2) Boeing, the airline manufacture, is further suffering business setbacks with the cancellation of orders for 150 jets in March. This is a result of a near total halt in demand for air travel because of the coronavirus pandemic. There are now nearly 14,000 jets parked by airlines around the world. Boeing did report new orders for 31 aircraft in March. While Boeing still has a backlog of orders for about 5,000 jets, there are fears that delivery will be deferred which will further add to Boeing’s financial woes.
3) The IMF (International Monetary Fund) is predicting that the Great Lockdown recession will be the worst in almost a century, warning the world economy’s contraction and recovery will be worst than anticipated. The IMF estimates the global gross domestic product will shrink 3% this year, compared to a 3.3% growth in January. This will dwarf the 0.1% contraction in the 2009 financial crisis. These forecast dashing any hopes for a V-shaped economic rebound after the virus subsides, with a commutative loss of global GDP of this and next year, of about $9 trillion dollars. Economic damage is driven by how long the virus remains a major threat.
4) Stock market closings for – 14 APR 20:
Dow 23,949.76 up 558.99 Nasdaq 8,515.74 up 323.32 S&P 500 2,846.06 up 84.43
1) As Boeing’s 737 MAX crisis continues, Boeing is talking with banks to borrow $10 billion dollars or more to finance the rising cost from its 737 MAX woes. So far, the company has borrowed $6 billion dollars to cover its cash-sapped operations after having suspended production of the planes this month. The crisis which grounded the 737 MAX is now entering its eleventh month.
2) The global auto industry continues its downward slide into deeper recession with sales down 4%. Automakers are struggling to find buyers in China and India, with the downward trend expected to continue this year. The number of vehicles sold dropped from 94.4 million down to 90.3 million last year, with the record high in 2017 of 95.2 million. The IMF says new autos account for 5.7% of economic output and 8% of the goods exported. Autos are the second largest consumer of steel and aluminum.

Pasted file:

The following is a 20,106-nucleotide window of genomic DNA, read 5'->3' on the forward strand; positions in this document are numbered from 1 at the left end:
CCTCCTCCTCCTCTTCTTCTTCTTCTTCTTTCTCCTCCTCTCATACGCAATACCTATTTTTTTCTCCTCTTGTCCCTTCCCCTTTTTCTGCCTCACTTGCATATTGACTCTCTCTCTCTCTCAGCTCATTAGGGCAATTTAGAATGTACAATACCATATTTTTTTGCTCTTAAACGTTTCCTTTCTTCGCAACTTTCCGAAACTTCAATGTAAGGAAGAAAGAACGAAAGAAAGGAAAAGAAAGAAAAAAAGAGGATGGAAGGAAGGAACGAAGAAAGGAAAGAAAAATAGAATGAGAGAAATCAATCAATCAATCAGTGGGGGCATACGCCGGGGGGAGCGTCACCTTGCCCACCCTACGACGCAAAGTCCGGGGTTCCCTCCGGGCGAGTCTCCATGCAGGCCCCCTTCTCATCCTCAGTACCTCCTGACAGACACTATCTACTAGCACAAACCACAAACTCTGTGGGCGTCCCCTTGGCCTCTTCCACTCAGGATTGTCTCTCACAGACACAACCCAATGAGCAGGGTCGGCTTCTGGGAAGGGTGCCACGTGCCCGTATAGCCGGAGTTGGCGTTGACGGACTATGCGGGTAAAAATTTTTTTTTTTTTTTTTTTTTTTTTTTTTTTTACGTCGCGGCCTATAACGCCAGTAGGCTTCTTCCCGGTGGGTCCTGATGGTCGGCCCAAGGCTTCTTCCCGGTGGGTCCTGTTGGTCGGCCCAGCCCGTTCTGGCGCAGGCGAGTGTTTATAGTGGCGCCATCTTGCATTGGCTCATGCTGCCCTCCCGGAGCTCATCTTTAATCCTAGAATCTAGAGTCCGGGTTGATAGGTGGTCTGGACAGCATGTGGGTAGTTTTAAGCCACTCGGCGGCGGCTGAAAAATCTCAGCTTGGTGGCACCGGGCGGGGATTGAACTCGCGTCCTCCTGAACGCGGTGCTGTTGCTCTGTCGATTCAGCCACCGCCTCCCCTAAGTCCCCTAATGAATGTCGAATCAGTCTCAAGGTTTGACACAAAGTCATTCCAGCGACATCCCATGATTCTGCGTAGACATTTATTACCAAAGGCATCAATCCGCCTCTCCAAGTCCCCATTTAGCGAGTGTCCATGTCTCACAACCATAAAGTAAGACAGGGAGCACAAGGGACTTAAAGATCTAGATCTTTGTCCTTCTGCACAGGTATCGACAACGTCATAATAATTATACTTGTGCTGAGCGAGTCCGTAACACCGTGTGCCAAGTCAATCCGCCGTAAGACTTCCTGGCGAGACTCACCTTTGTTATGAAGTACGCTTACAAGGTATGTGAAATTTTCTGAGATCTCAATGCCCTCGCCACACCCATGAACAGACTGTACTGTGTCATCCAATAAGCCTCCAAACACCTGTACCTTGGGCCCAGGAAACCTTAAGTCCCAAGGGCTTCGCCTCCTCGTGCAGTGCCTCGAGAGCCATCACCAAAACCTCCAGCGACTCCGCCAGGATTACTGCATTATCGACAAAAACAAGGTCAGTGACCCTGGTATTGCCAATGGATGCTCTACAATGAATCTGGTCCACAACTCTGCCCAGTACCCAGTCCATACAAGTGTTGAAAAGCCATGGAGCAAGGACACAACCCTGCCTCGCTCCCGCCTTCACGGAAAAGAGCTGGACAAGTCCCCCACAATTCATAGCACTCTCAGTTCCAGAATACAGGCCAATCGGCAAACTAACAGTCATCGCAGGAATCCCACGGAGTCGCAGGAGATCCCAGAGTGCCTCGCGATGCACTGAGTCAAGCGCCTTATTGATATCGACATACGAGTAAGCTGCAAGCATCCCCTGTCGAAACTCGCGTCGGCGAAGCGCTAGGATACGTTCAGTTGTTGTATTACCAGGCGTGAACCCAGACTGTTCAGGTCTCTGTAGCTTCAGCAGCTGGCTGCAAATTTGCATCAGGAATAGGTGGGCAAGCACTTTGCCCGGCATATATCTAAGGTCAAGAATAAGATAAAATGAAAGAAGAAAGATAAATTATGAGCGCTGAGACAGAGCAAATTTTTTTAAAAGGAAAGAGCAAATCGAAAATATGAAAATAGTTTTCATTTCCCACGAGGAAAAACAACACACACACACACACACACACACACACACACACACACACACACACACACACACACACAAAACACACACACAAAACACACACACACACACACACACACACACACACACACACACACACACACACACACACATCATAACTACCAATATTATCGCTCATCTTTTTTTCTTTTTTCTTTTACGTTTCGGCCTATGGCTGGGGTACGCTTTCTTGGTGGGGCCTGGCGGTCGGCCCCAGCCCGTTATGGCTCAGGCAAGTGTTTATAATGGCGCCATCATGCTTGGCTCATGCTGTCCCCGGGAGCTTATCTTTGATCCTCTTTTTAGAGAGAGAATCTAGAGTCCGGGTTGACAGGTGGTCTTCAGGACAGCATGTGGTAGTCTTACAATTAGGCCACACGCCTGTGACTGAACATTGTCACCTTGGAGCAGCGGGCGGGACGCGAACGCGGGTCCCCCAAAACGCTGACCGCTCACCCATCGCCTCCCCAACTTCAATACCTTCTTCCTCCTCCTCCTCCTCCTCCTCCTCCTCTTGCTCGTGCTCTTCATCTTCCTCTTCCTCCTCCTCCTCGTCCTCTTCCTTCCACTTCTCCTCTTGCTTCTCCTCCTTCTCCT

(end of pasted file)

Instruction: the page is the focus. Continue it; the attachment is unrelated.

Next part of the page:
3) Because of unrest in Iraq and Libya, oil rose to its highest in more than a week. Oil prices have always been heavily influenced by geopolitical instability, especially those countries heavily involved with oil exports. Lybia has Africa’s largest oil reserves, with their Sharara oil field being Lybia’s largest by pumping 300,000 barrels a day.
4) Stock market closings for – 20 JAN 20:
Dow 29,348.10 up 50.46 Nasdaq 9,388.94 up 31.81 S&P 500 3,329.62 up 12.81
1) The IMF (International Monetary Fund) has made another cut to its 2019 global growth forecast, the fifth in a row. The reason given is a broad deceleration of the world’s largest economies with trade tensions undermining the expansion. Their projections of world economic growth has gone from a high of 3.9%, down to 3.5%, then to 3.4%, to 3.2% and finally to 3%.
2) The low mortgage rates has caused an epic housing shortage. The average mortgage rate for 30 year fixed was over 5% last November and stayed above 4.5%, but now is around 3.5%. Inventory trends in the mid-market indicate lower levels of inventory in early 2020. Housing starts have been moving up slowly, but mostly in the higher end homes, leaving the ‘starter home’ market depleted.